Should you have the poor fortune of walking into a karaoke bar when I’m the leadoff fodder, I will be kicking off with this standard. It’s simple, it’s lively, it’s old school, and it works. It’s my wife’s second-favorite Beatles song no matter how badly I botch it. There is also a bit of sentimentality in it for me, as I remember when Lennon came out of hiding in 1974 after a tough few years, he was brought onstage for this one by Elton John—even more ironic because it’s a McCartney vocal. It’s on the B-side of “Philadelphia Freedom.” If you don’t know what a B-side is, my apologies.

Here Comes the Sun (1969)

How can a song be purely joyous and enormously sad at the same time? George Harrison had a way not only with melody and instrumentation, but with short words as fuses of emotion. Similar to “While My Guitar Gently Weeps” (and for that matter, “Something,” which just barely misses my list), it seems as though this epic was meant to be covered and reinterpreted. Did you see George play it with Paul Simon on Saturday Night Live in 1976? Yes, you need to do that.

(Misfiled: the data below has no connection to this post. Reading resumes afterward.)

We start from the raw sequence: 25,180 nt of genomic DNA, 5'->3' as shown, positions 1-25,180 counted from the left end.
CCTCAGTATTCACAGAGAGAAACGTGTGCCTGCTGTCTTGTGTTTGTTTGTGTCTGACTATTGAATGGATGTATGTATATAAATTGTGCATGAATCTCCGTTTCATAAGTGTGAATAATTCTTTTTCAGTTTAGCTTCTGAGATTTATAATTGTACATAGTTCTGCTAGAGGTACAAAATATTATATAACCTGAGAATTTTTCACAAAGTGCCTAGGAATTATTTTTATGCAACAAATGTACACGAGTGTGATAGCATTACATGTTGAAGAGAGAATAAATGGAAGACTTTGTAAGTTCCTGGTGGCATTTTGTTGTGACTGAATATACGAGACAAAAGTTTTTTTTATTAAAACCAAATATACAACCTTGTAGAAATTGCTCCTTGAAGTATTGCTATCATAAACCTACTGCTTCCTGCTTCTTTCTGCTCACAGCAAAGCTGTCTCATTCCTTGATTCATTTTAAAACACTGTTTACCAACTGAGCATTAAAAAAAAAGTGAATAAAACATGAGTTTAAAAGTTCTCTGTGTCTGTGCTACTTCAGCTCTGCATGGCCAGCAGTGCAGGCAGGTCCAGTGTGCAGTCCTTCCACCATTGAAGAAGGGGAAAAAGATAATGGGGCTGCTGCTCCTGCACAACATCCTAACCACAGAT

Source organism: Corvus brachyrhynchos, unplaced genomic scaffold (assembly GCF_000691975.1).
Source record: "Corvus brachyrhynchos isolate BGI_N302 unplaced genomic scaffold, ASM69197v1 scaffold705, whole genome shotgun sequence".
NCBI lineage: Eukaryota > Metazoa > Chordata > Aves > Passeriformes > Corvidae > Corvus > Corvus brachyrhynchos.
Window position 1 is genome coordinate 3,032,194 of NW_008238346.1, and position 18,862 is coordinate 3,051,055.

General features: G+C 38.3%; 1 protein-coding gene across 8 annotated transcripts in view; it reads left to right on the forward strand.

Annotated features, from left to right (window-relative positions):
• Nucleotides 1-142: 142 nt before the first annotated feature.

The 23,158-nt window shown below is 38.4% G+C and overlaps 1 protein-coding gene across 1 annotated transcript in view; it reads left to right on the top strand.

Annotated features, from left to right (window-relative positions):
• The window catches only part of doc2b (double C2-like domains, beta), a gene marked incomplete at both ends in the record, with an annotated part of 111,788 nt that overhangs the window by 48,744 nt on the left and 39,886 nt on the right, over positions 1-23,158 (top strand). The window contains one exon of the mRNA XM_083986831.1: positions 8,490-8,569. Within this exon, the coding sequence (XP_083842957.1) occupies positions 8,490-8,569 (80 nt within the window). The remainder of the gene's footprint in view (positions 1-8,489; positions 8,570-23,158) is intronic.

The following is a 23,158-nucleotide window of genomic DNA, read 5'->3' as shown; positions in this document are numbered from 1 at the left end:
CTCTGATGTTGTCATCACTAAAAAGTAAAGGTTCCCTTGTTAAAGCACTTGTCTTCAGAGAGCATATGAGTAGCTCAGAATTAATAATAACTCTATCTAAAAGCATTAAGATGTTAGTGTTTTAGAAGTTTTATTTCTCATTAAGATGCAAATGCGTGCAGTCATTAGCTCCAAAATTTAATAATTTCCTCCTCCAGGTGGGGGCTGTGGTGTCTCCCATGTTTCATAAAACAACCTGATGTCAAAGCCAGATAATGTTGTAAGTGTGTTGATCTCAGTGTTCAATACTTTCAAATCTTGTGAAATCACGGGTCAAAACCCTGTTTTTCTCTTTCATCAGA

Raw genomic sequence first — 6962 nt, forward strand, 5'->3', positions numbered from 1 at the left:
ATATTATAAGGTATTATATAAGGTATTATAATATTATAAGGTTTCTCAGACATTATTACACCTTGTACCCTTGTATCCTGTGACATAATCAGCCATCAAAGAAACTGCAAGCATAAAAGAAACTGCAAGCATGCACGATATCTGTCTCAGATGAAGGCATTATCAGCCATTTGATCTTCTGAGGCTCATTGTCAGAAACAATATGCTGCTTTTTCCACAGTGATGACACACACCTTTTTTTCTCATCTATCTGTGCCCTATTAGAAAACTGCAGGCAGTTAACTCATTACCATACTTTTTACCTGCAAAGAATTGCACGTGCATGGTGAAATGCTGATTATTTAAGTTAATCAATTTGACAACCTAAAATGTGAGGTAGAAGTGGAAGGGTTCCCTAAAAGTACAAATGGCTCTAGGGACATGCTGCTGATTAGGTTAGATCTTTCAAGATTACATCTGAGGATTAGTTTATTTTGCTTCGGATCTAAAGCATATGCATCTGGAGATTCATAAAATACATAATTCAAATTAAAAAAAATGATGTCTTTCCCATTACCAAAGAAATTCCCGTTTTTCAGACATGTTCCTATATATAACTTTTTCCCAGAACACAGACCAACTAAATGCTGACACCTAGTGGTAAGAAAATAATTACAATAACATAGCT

Come Together (1969)

This is one of those Beatles tunes that sort of doesn’t fit in with the rest of their discography. It’s almost too dark for the lads from Liverpool to pull off, yet they do. The drumbeat cooked up by Ringo is as hallucinatory as the lyrics are caustic and scary. Possibly the only good thing to come out of the disastrous movie adaptation of Sgt. Pepper’s Lonely Hearts Club Band was the Aerosmith cover of this piercing track. If John hadn’t envisioned it for The Beatles he might have handed it to Steven Tyler (to be fair, the Earth, Wind, and Fire cover of “Got to Get You into My Life” is the only other decent tune to come out of that movie, but I digress).

All You Need Is Love (1967)